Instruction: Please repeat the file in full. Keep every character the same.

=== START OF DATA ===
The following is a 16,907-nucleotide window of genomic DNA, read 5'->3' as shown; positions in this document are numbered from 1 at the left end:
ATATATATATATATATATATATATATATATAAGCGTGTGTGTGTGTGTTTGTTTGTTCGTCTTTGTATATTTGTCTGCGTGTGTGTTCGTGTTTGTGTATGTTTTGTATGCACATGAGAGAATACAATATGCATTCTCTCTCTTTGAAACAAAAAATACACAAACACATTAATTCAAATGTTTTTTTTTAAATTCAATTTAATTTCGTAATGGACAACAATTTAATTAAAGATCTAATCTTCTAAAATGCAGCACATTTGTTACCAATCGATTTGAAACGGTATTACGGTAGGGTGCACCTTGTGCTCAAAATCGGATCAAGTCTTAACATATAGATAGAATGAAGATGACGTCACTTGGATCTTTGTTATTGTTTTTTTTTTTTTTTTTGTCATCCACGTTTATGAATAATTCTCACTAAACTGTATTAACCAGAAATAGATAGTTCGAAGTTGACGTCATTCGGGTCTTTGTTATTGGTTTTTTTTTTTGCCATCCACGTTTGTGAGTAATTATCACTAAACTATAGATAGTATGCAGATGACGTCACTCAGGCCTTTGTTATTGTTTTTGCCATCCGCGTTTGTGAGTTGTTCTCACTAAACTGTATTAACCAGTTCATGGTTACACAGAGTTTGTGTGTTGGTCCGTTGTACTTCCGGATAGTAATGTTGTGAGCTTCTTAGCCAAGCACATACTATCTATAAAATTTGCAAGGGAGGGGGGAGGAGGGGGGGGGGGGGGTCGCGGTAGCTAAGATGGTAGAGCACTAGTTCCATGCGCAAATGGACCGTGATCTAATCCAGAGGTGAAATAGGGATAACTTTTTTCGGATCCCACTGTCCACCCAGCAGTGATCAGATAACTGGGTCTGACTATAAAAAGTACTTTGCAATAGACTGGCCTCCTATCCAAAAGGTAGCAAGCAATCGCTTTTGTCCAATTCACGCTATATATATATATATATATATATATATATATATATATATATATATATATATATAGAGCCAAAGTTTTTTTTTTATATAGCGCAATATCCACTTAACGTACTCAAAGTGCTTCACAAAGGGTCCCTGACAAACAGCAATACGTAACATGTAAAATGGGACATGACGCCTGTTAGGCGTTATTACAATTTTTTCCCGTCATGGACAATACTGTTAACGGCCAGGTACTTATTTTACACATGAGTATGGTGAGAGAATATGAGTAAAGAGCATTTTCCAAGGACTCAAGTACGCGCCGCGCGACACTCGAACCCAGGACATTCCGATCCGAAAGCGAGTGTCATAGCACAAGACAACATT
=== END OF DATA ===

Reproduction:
The following is a 16,907-nucleotide window of genomic DNA, read 5'->3' as shown; positions in this document are numbered from 1 at the left end:
ATATATATATATATATATATATATATATATAAGCGTGTGTGTGTGTGTTTGTTTGTTCGTCTTTGTATATTTGTCTGCGTGTGTGTTCGTGTTTGTGTATGTTTTGTATGCACATGAGAGAATACAATATGCATTCTCTCTCTTTGAAACAAAAAATACACAAACACATTAATTCAAATGTTTTTTTTTAAATTCAATTTAATTTCGTAATGGACAACAATTTAATTAAAGATCTAATCTTCTAAAATGCAGCACATTTGTTACCAATCGATTTGAAACGGTATTACGGTAGGGTGCACCTTGTGCTCAAAATCGGATCAAGTCTTAACATATAGATAGAATGAAGATGACGTCACTTGGATCTTTGTTATTGTTTTTTTTTTTTTTTTTGTCATCCACGTTTATGAATAATTCTCACTAAACTGTATTAACCAGAAATAGATAGTTCGAAGTTGACGTCATTCGGGTCTTTGTTATTGGTTTTTTTTTTTGCCATCCACGTTTGTGAGTAATTATCACTAAACTATAGATAGTATGCAGATGACGTCACTCAGGCCTTTGTTATTGTTTTTGCCATCCGCGTTTGTGAGTTGTTCTCACTAAACTGTATTAACCAGTTCATGGTTACACAGAGTTTGTGTGTTGGTCCGTTGTACTTCCGGATAGTAATGTTGTGAGCTTCTTAGCCAAGCACATACTATCTATAAAATTTGCAAGGGAGGGGGGAGGAGGGGGGGGGGGGGGTCGCGGTAGCTAAGATGGTAGAGCACTAGTTCCATGCGCAAATGGACCGTGATCTAATCCAGAGGTGAAATAGGGATAACTTTTTTCGGATCCCACTGTCCACCCAGCAGTGATCAGATAACTGGGTCTGACTATAAAAAGTACTTTGCAATAGACTGGCCTCCTATCCAAAAGGTAGCAAGCAATCGCTTTTGTCCAATTCACGCTATATATATATATATATATATATATATATATATATATATATATATATATATATAGAGCCAAAGTTTTTTTTTTATATAGCGCAATATCCACTTAACGTACTCAAAGTGCTTCACAAAGGGTCCCTGACAAACAGCAATACGTAACATGTAAAATGGGACATGACGCCTGTTAGGCGTTATTACAATTTTTTCCCGTCATGGACAATACTGTTAACGGCCAGGTACTTATTTTACACATGAGTATGGTGAGAGAATATGAGTAAAGAGCATTTTCCAAGGACTCAAGTACGCGCCGCGCGACACTCGAACCCAGGACATTCCGATCCGAAAGCGAGTGTCATAGCACAAGACAACATT